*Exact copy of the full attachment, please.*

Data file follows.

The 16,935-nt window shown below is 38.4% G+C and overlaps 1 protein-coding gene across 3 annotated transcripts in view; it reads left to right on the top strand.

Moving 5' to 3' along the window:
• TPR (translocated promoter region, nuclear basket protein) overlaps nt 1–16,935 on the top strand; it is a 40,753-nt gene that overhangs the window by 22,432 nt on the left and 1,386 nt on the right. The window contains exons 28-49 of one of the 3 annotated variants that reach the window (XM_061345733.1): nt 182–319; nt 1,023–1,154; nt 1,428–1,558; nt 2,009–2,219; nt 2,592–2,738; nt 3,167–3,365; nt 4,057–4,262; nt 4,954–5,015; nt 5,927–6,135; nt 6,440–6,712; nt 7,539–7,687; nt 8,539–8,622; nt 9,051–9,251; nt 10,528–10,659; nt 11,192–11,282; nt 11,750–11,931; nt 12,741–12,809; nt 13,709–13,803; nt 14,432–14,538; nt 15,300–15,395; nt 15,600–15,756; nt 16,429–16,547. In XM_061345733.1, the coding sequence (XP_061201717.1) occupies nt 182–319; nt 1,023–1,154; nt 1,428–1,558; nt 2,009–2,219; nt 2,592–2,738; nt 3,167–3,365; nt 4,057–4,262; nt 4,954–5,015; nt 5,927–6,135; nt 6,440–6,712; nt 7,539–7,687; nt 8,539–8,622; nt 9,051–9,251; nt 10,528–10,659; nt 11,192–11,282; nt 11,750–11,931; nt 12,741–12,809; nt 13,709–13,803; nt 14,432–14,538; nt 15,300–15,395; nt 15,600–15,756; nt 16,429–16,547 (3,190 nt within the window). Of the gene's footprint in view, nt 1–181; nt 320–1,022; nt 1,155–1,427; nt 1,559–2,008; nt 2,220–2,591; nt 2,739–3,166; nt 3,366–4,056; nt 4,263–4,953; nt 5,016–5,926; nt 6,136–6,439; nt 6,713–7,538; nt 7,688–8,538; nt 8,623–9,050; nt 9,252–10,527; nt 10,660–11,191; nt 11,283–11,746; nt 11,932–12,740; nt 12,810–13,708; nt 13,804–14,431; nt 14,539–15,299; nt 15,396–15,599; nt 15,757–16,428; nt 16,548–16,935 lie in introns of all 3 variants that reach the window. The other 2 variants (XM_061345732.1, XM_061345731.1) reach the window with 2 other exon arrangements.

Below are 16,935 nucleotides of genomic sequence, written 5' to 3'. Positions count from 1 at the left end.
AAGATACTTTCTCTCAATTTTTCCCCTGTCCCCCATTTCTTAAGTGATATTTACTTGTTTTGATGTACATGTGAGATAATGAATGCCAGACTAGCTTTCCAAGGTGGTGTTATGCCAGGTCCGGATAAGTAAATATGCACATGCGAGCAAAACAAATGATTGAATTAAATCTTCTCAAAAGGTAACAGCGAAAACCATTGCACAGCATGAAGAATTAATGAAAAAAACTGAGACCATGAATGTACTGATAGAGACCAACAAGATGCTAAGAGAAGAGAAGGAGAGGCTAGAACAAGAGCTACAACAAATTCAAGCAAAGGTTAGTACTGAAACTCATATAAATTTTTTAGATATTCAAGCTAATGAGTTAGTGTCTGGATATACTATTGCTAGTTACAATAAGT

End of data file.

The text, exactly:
The 16,935-nt window shown below is 38.4% G+C and overlaps 1 protein-coding gene across 3 annotated transcripts in view; it reads left to right on the top strand.

Moving 5' to 3' along the window:
• TPR (translocated promoter region, nuclear basket protein) overlaps nt 1–16,935 on the top strand; it is a 40,753-nt gene that overhangs the window by 22,432 nt on the left and 1,386 nt on the right. The window contains exons 28-49 of one of the 3 annotated variants that reach the window (XM_061345733.1): nt 182–319; nt 1,023–1,154; nt 1,428–1,558; nt 2,009–2,219; nt 2,592–2,738; nt 3,167–3,365; nt 4,057–4,262; nt 4,954–5,015; nt 5,927–6,135; nt 6,440–6,712; nt 7,539–7,687; nt 8,539–8,622; nt 9,051–9,251; nt 10,528–10,659; nt 11,192–11,282; nt 11,750–11,931; nt 12,741–12,809; nt 13,709–13,803; nt 14,432–14,538; nt 15,300–15,395; nt 15,600–15,756; nt 16,429–16,547. In XM_061345733.1, the coding sequence (XP_061201717.1) occupies nt 182–319; nt 1,023–1,154; nt 1,428–1,558; nt 2,009–2,219; nt 2,592–2,738; nt 3,167–3,365; nt 4,057–4,262; nt 4,954–5,015; nt 5,927–6,135; nt 6,440–6,712; nt 7,539–7,687; nt 8,539–8,622; nt 9,051–9,251; nt 10,528–10,659; nt 11,192–11,282; nt 11,750–11,931; nt 12,741–12,809; nt 13,709–13,803; nt 14,432–14,538; nt 15,300–15,395; nt 15,600–15,756; nt 16,429–16,547 (3,190 nt within the window). Of the gene's footprint in view, nt 1–181; nt 320–1,022; nt 1,155–1,427; nt 1,559–2,008; nt 2,220–2,591; nt 2,739–3,166; nt 3,366–4,056; nt 4,263–4,953; nt 5,016–5,926; nt 6,136–6,439; nt 6,713–7,538; nt 7,688–8,538; nt 8,623–9,050; nt 9,252–10,527; nt 10,660–11,191; nt 11,283–11,746; nt 11,932–12,740; nt 12,810–13,708; nt 13,804–14,431; nt 14,539–15,299; nt 15,396–15,599; nt 15,757–16,428; nt 16,548–16,935 lie in introns of all 3 variants that reach the window. The other 2 variants (XM_061345732.1, XM_061345731.1) reach the window with 2 other exon arrangements.

Below are 16,935 nucleotides of genomic sequence, written 5' to 3'. Positions count from 1 at the left end.
AAGATACTTTCTCTCAATTTTTCCCCTGTCCCCCATTTCTTAAGTGATATTTACTTGTTTTGATGTACATGTGAGATAATGAATGCCAGACTAGCTTTCCAAGGTGGTGTTATGCCAGGTCCGGATAAGTAAATATGCACATGCGAGCAAAACAAATGATTGAATTAAATCTTCTCAAAAGGTAACAGCGAAAACCATTGCACAGCATGAAGAATTAATGAAAAAAACTGAGACCATGAATGTACTGATAGAGACCAACAAGATGCTAAGAGAAGAGAAGGAGAGGCTAGAACAAGAGCTACAACAAATTCAAGCAAAGGTTAGTACTGAAACTCATATAAATTTTTTAGATATTCAAGCTAATGAGTTAGTGTCTGGATATACTATTGCTAGTTACAATAAGT